The main concern around having a depositary is the increase in fund operating costs. In addition, there is also concern that not many institutions will wish to be or can be depositaries given the strict liability in respect to the loss of financial assets that can be held in custody, which in itself brings into question the prime brokerage model used today for EU managers of European onshore structures from July 2013.

The duty of the depositary to oversee certain activities of the fund manager – including the oversight of the NAV calculation – has not receivedas much attention as the depositary liability issues. But it does still impact a London-based hedge fund manager with a Cayman fund who cannot benefit from a marketing passport in July 2013. The London-based fund manager can market their Cayman fund by way of a private placement, provided that it ensures that one or more entities carry out the depositary duties of cash monitoring, safekeeping and oversight and that there is a cooperation agreement in place between the competent authorities in the Cayman Islands and the European Securities and Markets Authority (ESMA). Furthermore, individual Member States may impose stricter rules on the London-based fund manager in respect of marketing units/shares of the Cayman fund to investors in their own territory.

As a recent Deloitte survey concluded (Responding to the new reality – Alternative Investment Fund Managers Directive Survey – July 2012): “Scale will be a clear advantage … Larger managers will be better placed to absorb these costs and are more likely to view operational realignment as a less daunting challenge.” As a result, managers are more focused than ever on managing their fixed and variable costs. Over the last few years, performance in general has not been as strong as market participants would have liked.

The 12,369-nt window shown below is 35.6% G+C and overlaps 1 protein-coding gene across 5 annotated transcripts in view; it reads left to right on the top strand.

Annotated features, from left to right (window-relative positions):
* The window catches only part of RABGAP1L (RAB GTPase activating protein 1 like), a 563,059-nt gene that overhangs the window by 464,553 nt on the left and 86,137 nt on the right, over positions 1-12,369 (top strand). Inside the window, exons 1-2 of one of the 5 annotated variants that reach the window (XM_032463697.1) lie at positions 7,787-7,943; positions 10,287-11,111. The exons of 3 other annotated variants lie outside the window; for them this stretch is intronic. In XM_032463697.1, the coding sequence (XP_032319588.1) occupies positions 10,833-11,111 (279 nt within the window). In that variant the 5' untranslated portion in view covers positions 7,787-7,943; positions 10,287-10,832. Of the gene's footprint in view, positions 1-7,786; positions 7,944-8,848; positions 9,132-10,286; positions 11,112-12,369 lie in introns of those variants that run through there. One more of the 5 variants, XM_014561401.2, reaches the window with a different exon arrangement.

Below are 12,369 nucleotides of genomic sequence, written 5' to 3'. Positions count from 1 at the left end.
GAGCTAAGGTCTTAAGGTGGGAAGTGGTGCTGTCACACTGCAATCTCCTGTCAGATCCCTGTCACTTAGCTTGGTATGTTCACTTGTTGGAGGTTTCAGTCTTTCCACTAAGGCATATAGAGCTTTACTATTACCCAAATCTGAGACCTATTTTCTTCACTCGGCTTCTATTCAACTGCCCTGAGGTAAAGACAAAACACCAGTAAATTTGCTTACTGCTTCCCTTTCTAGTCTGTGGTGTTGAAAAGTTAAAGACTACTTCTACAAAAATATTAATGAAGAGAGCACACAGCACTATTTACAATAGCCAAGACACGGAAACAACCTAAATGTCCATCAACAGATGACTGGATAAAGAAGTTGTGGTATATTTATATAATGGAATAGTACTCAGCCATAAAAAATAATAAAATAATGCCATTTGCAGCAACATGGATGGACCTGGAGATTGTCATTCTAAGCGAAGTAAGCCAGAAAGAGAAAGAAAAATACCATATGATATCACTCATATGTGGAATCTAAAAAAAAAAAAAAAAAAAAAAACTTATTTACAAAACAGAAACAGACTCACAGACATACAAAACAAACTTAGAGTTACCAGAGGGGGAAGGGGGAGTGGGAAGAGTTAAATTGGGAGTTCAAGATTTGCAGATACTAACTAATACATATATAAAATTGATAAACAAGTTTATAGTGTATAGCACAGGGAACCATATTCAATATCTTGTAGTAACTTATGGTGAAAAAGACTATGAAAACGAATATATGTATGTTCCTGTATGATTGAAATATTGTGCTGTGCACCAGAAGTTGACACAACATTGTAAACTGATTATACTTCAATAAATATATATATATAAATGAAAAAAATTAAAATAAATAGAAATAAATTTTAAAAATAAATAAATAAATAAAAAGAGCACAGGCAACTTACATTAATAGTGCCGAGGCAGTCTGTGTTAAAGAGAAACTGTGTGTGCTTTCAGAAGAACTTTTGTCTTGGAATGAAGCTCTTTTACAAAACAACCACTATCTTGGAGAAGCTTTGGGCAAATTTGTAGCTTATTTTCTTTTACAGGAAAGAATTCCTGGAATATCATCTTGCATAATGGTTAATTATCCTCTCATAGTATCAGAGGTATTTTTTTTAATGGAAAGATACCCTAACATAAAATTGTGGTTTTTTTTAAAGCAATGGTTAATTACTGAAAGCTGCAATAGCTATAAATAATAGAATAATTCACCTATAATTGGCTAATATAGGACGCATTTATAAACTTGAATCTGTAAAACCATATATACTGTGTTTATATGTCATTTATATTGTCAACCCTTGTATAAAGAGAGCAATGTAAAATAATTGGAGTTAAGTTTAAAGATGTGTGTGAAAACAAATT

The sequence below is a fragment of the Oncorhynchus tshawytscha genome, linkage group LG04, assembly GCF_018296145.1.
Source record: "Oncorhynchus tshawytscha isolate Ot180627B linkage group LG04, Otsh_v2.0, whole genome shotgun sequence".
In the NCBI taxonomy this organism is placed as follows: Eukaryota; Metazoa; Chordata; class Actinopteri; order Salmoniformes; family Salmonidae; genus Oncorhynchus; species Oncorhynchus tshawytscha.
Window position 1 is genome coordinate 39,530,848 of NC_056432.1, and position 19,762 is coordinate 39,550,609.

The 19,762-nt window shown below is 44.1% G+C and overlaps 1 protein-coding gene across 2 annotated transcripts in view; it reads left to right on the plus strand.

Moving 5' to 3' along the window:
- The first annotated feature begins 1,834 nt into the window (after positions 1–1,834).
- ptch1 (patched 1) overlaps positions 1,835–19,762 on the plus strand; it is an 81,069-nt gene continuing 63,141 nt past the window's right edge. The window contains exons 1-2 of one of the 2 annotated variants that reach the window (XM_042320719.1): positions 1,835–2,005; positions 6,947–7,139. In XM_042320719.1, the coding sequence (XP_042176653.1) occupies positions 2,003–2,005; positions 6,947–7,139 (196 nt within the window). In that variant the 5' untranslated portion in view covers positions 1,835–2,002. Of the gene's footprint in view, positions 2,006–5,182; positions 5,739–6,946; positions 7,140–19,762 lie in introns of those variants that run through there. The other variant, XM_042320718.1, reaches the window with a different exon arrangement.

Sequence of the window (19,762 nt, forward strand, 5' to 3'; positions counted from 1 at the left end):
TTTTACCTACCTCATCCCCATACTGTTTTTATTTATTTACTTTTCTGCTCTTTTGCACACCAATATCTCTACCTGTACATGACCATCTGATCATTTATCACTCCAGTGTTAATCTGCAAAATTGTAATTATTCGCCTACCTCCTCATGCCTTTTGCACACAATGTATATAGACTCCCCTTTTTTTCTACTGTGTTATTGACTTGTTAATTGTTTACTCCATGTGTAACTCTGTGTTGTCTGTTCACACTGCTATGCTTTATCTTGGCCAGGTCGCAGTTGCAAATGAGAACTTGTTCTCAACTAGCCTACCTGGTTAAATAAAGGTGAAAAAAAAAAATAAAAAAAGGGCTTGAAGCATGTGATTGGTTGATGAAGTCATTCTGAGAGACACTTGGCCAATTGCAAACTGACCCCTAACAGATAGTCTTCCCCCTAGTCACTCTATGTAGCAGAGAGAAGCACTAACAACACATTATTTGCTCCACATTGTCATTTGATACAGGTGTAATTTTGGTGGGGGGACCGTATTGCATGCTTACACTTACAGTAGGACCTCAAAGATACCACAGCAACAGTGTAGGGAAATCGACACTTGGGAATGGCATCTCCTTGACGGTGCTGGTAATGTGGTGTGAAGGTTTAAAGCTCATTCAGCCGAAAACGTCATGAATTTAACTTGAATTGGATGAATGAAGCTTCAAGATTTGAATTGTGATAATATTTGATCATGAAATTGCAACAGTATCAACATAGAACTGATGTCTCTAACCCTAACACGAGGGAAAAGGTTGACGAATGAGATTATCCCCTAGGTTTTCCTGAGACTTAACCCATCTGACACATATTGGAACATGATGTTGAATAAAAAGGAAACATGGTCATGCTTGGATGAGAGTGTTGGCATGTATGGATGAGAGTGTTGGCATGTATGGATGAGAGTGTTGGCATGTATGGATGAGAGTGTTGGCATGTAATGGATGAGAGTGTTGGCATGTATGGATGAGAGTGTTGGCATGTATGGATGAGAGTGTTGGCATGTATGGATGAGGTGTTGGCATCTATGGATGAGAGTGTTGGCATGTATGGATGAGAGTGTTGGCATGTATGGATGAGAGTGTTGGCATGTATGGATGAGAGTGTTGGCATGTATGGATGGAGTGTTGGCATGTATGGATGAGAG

The costs and overheads associated with attracting new institutional investors and implementing operational and regulatory change have increased. Managers are looking at the core processes that they do well – asset management, investor servicing and marketing. As a result, they are looking to outsource as many of the non-core fixed costs as possible. These may include components of middle office outsourcing such as collateral management, the management of their CSAs, outsourcing of share class hedging, risk and performance reporting, cash management, and added portfolio transparency and regulatory reporting. Third party service providers are able to bring in a bespoke model to managers to effectively manage these costs and processes.

The necessity for managers to work with a strong counterparty and partner that can help mitigate operational and counterparty risk, as well as delivering the operational efficiencies required to meet the demands of both the regulated and unregulated funds market has never been more apparent or at the forefront of managers’ minds. The pace of consolidation in the administration space is evident and it is crucial to work with a partner that not only provides a long-term solution, but also understands and meets the challenges of the new dawn.

In terms of the regulatory impact, the full impact and extent of the current change agenda and the associated costs are not likely to be seen for several years. What is clear is that the cost of doing business and the cost of market entry have both increased. This could well be an impediment to new managers entering the market and attracting institutional flow, but it has also established a new, more transparent standard, by which to compare managers. Time and tide wait for no-one.

Marc Russell-Jones is a Managing Director, Worldwide Securities with J.P. Morgan. He has over 15 years’ experience in business development, sales and product management in European financial markets.